The story of the U.S. opioid crisis is often told through numbers. And for many that makes sense, because the numbers are staggering: More than two million Americans suffer from opioid use disorder (OUD), a serious, but treatable chronic illness that claims the lives of more than 130 people every day. Many with OUD carry another burden, however: they are among the more than 50 million adults affected by chronic, often debilitating pain, and their addiction, often the fallout of their quest for relief.
Opioids accounted for nearly 68 percent of the more than 70,000 deaths from U.S. drug overdoses in 2017. And those deaths are no longer confined mainly to white communities. While the epidemic still kills more white Americans, the number of deaths is increasing faster among African Americans and Latinos, according to a report by the National Centers for Disease Control and Prevention.
Sex differences also exist. Men use non-medical opioids at twice the rate of women. They also die at higher rates from prescription overdoses; despite the fact that women are more likely to be prescribed opioids.
Opioid use disorder is caused by prolonged use of prescribed or illicit opioids such as heroin and fentanyl, a synthetic drug that dealers find much easier to produce. The number of overdose deaths involving fentanyl shot up from 1,663 in 2011 to 18,335 in 2016.
Faced with this public health crisis, the NIH last April launched the NIH HEAL (Helping to End Addiction Long-termSM) Initiative, a comprehensive program to speed the discovery of scientific solutions that stem the epidemic of opioid addiction and help people manage chronic pain in more effective ways. This includes efforts to develop new, non-addictive medications and medical technologies that reduce the need for opioids.
The NIH HEAL InitiativeSM aligns with NHLBI’s vision to support research on pain and opioid use disorders, and those support efforts already have begun. For example, NHLBI is partly funding the Prevention of Opioid Use in Kids Consortium (PRO-Kids,) which is seeking to understand pain mechanisms in sickle cell disease so that more targeted medications can be developed.
Various other conditions being studied under NHLBI’s large portfolio have direct connections to opioid misuse, as well. For instance, research has found that illegal opioids may exacerbate asthma. More recent studies have shown that opioid dependent patients have asthma at more than twice the rate—17.2 percent—than the national average of 8.3 percent.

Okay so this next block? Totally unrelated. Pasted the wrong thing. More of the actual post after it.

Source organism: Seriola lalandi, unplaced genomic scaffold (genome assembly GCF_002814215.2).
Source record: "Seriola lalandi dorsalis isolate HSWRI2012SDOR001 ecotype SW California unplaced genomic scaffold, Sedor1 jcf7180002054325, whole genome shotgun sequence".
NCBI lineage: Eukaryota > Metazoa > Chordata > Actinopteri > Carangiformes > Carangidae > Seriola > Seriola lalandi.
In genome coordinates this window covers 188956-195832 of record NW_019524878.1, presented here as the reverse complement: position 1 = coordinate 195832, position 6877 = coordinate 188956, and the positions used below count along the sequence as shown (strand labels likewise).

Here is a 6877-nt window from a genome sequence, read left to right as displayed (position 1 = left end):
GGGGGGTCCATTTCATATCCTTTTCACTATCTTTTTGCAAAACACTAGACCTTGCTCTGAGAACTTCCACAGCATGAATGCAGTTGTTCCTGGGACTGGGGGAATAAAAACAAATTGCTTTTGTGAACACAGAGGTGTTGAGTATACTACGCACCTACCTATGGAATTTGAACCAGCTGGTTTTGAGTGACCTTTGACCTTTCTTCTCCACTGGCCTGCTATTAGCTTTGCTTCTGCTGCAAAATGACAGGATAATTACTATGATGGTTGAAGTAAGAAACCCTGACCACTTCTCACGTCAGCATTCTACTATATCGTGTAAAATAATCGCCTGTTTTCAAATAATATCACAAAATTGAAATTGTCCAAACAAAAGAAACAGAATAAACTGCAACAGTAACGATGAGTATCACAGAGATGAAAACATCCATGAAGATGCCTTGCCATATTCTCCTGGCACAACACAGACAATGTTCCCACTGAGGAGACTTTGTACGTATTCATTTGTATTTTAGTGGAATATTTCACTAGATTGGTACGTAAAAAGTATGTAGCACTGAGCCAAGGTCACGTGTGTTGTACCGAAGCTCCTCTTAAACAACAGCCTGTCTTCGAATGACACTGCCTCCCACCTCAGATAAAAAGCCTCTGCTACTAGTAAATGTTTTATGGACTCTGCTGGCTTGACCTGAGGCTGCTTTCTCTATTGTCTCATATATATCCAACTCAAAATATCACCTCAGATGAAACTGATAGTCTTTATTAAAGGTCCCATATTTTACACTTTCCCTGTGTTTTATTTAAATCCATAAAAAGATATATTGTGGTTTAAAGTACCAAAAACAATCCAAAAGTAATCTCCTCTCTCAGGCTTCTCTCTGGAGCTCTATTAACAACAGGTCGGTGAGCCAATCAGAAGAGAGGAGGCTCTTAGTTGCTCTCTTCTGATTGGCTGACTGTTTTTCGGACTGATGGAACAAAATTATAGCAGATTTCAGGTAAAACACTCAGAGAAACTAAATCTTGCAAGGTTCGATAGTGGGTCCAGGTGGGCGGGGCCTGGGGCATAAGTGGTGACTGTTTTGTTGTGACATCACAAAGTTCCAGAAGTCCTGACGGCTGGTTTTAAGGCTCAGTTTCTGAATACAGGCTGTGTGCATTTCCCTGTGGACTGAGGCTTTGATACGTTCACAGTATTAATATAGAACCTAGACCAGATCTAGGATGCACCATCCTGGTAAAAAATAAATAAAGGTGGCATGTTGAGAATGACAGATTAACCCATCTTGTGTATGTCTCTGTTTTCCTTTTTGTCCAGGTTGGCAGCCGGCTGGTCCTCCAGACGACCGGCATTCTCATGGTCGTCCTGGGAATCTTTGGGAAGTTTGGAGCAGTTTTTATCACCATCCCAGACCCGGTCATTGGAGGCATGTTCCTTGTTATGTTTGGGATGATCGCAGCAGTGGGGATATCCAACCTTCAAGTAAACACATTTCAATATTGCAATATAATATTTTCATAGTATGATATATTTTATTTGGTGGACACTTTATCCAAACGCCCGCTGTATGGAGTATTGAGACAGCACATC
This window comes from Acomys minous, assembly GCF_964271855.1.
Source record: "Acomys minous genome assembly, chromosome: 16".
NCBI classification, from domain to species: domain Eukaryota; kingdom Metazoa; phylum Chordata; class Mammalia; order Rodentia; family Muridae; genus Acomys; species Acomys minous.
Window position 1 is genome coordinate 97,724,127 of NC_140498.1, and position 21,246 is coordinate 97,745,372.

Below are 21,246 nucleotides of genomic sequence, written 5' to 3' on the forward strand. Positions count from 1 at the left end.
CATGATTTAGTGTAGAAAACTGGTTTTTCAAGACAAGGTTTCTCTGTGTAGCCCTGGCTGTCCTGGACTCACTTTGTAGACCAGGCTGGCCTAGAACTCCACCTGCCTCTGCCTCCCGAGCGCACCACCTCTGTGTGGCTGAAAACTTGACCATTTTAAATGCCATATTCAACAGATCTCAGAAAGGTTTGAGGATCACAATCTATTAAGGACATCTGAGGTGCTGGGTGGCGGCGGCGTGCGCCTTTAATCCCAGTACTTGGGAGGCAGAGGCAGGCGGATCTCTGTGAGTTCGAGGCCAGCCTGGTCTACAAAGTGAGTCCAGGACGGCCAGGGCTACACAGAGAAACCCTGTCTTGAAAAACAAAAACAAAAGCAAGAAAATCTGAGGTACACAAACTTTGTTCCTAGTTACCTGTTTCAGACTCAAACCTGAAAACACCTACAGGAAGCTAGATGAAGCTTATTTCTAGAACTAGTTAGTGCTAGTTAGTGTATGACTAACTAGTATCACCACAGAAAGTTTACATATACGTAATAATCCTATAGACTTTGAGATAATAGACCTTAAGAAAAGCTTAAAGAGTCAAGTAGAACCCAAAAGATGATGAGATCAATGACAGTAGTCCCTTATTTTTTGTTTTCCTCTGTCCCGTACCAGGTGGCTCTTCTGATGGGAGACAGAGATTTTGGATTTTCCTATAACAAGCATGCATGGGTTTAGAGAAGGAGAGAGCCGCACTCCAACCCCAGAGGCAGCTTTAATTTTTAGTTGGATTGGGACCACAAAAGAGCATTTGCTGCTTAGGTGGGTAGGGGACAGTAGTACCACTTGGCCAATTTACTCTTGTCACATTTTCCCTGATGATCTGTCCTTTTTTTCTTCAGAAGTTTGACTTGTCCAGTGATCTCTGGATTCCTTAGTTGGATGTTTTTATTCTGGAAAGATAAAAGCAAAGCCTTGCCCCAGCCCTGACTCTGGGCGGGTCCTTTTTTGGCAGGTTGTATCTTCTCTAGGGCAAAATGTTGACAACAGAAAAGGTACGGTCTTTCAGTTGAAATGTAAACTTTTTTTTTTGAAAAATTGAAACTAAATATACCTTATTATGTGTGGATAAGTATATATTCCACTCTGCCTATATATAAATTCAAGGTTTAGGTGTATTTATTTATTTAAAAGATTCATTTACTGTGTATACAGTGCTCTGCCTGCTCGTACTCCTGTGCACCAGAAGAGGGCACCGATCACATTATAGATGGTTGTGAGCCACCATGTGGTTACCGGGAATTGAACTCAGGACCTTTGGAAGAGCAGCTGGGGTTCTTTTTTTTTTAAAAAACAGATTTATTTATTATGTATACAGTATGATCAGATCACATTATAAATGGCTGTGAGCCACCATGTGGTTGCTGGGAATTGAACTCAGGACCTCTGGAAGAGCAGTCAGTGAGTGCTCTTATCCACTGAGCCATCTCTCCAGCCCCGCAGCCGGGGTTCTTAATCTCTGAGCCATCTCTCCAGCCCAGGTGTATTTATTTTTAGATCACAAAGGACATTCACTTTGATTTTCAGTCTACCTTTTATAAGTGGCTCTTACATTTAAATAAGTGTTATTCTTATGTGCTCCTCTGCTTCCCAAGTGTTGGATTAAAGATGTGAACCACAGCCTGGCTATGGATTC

Now, as part of the HEAL Initiative, NHLBI’ National Center on Sleep Disorders Research (NCSDR) has begun looking at the connection between sleep and opioid use and misuse. In collaboration with the National Institute on Drug Abuse, the institute is funding projects to better understand the role sleep and circadian rhythms play in opioid use disorder.
Aaron D. Laposky, Ph.D., Program Director, Sleep and Neurobiology with the NCSDR said there is a lot to uncover, and in this interview, he helped explain the timely research opportunities to link sleep and opioid use disorder and why it matters.
“Sleep deficiency, such as insufficient sleep duration, irregular sleep schedules, and poor sleep quality are prevalent co-morbidities in individuals with opioid use disorder,” Laposky said. “We need to determine if sleep deficiency contributes to the overuse of opioids, to addiction and to how individuals respond to medication treatments to overcome addiction.” That way, he added, new therapeutic targets for the prevention and treatment of opioid addiction can be identified and investigated.
The relationship between sleep and opioid use disorder is likely a two-way street, Laposky said. People with opioid use disorder often complain of sleep disturbance and insomnia, particularly during withdrawal and periods of abstinence following medication treatment, he said.
“While opioid exposure disrupts sleep, disturbance to sleep may trigger opioid overuse and dependence. New research supported by the HEAL Initiative will pinpoint how opioid use alters the regulation of sleep and how sleep deficiency may affect the propensity to misuse and become addicted to opioids,” Laposky said.
American Indian/Alaska Natives and whites have higher rates of non-medical opioid use and overdose deaths, compared to African Americans and Latinos. These disparities make it difficult to fight the national epidemic.
“Studies suggest that sleep deficiency and untreated sleep disorders may be more common among minorities and women,” Laposky said. “However, the direct contribution of racial and ethnic differences in sleep to opioid overuse, addiction and medication treatment outcomes are not yet well understood and require further study.”
Sleep deprivation, irregular sleep schedules, and poor quality sleep weaken the network of circadian gene regulation in brain cells and affect how well the brain can adapt to stress. Impaired emotional regulation, increased risk-taking behavior, and greater sensitivity to pain increase susceptibility to substance use, Laposky said.
He explained the need to identify the mechanisms that directly connect sleep to the biological causes of opioid use disorder. Once that is done, he said, “we can explore these mechanisms as potential therapeutic targets in the prevention and treatment of opioid addiction.”
Research has already started to make important connections, Laposky noted. Studies have demonstrated that sleep deprivation alters regions of the brain involved in reward (pleasure-seeking) mechanisms. There are indications that behavioral and molecular mechanisms that trigger opioid use disorders may be directly influenced by the circadian clock. Lastly, opioid withdrawal and sleep are regulated by some of the same brain regions and neurochemical systems.
2018 Annual Surveillance Report of Drug-Related Risks and Outcomes